Posted: Wed 11th May 2022

Two million older households will be unable to cover their essential spending this year, warns Age UK

News and Info from Deeside, Flintshire, North Wales
This article is old - Published: Wednesday, May 11th, 2022

Two million older households will have insufficient income to cover their essential spending this year, with almost half of these (960,000) living in poverty or just above the poverty line and/or in receipt of benefits, according to the latest analysis by Age UK.

The Charity estimates that the poorest older households will need to drastically increase the percentage of their net income spent on essential goods and services from 67% in 2021-22 to 79% in 2022-23 due to higher costs of living.

For older people, essential spending covers spending on housing, Council Tax, utility bills, food and drinks, communications in the home and transport.

The Charity says it is “deeply concerned that, for those living on low and modest incomes, there will be no wiggle room to meet other expenses – and the situation will be worse still for those with disabilities or ill-health who have higher energy needs.”

Age UK is calling for immediate UK Government action to help all those who need it.

It is calling for benefits and the State Pension to rise in line with inflation to help all those on a low income – irrespective of age – who are facing unprecedented hardship as prices soar.

It’s also calling for a one-off payment of £500 for those on the lowest incomes to mitigate the impact of energy price increases.

Recent ONS figures show the proportion of older people reporting an increase in their cost of living over the previous month has been steadily increasing since November 2021.

Around nine in 10 people aged 50 to 69 (90%) and 70 or over (89%) reported an increase in their cost of living over the previous month, when asked in March 2022.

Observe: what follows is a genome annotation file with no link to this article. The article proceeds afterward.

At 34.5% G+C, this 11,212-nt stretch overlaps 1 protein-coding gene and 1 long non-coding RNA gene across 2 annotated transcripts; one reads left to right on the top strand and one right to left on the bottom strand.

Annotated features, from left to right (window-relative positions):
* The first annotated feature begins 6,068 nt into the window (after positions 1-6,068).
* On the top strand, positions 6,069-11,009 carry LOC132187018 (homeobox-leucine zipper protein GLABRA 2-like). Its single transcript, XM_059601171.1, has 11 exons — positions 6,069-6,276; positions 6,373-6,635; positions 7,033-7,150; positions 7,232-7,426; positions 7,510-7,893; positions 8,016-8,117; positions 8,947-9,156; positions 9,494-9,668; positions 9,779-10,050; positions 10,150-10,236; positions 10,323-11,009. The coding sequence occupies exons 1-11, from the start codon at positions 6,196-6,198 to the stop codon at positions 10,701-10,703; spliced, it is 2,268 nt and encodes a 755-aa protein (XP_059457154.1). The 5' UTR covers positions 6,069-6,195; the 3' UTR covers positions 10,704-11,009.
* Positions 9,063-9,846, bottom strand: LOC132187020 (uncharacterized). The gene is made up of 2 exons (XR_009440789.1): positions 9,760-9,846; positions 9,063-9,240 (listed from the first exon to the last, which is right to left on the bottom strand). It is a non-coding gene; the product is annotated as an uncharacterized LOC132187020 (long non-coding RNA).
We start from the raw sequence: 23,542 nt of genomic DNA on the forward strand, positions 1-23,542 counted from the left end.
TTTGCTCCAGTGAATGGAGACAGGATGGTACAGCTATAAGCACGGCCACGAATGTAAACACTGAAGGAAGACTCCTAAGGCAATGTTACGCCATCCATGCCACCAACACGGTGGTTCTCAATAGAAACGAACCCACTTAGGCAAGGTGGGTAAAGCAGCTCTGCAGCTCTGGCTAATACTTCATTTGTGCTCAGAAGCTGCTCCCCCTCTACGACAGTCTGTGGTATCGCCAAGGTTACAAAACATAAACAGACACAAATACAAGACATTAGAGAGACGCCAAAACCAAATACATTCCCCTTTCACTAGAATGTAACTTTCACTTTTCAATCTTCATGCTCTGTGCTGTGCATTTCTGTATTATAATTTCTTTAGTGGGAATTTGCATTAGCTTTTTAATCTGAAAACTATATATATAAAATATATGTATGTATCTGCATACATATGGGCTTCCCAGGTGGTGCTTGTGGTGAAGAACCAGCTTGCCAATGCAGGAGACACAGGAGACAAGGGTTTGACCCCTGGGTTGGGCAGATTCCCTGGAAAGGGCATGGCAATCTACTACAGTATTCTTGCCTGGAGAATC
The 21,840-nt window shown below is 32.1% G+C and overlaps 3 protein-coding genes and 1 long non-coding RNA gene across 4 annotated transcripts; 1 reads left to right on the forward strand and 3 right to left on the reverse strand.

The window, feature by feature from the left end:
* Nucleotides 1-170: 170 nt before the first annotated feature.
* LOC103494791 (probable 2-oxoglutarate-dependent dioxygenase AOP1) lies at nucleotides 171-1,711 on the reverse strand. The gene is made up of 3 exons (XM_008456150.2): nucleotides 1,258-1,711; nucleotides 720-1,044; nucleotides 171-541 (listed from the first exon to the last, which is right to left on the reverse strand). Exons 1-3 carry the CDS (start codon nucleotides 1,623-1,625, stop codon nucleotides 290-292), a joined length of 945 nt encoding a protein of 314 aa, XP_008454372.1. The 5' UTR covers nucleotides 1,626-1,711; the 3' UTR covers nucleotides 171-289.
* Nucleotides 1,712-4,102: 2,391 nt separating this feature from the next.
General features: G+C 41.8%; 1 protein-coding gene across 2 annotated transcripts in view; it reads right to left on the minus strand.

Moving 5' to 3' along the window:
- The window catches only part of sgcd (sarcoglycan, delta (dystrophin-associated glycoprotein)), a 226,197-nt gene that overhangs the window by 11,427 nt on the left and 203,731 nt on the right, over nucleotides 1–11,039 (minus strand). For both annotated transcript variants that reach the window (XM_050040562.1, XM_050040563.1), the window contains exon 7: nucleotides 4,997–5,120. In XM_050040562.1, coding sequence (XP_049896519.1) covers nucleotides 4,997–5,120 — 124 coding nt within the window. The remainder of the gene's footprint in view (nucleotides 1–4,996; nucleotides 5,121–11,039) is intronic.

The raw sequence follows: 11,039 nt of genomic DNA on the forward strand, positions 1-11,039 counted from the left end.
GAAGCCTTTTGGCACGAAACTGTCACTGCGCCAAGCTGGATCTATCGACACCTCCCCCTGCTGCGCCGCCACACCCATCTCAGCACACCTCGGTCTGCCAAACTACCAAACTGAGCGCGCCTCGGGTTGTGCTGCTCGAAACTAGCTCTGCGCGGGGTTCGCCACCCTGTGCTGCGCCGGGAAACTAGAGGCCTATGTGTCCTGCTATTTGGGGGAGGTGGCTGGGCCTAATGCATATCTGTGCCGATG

This compares to around seven in 10 (71%) people of the same age reporting an increase in their cost of living over the previous month, when asked in November 2021.

Among those aged 70+ who reported an increase in their cost of living, the most common reasons given were rises in the price of food shopping (96%), gas or electricity bills (80%) and in the price of fuel (81%).

Caroline Abrahams, Charity Director at Age UK said:Our new analysis shows the brutal impact that rocketing prices are having on our older population and lays bare the desperate situation facing two million pensioners next year, if the UK Government fails to act.”

“I’m astonished that the bad news about prices keeps rolling in but the UK Government continues to sit on its hands, and from what we hear many older people are surprised and disappointed too. There must be more that Ministers can do to help.”

“Significant numbers of older people are already struggling, and the Bank of England was crystal clear last week that it’s only going to get worse in the months to come.”

“For older people on low fixed incomes, relying solely on their State Pension and benefits, it’s a terrifying prospect because there are simply no more cuts they can make.”

“They need concrete support now and without determined government intervention they are at risk of deep hardship like nothing we’ve seen in this country for many years.”

“That’s why we’re calling for the UK Government to urgently increase benefits and the State Pension in line with inflation to help all those on a low income – irrespective of age – who will otherwise be in deep trouble as prices continue to rise.”

“A one-off payment of £500 to those on the lowest incomes would also help enormously to mitigate the impact of energy price increases.”

 

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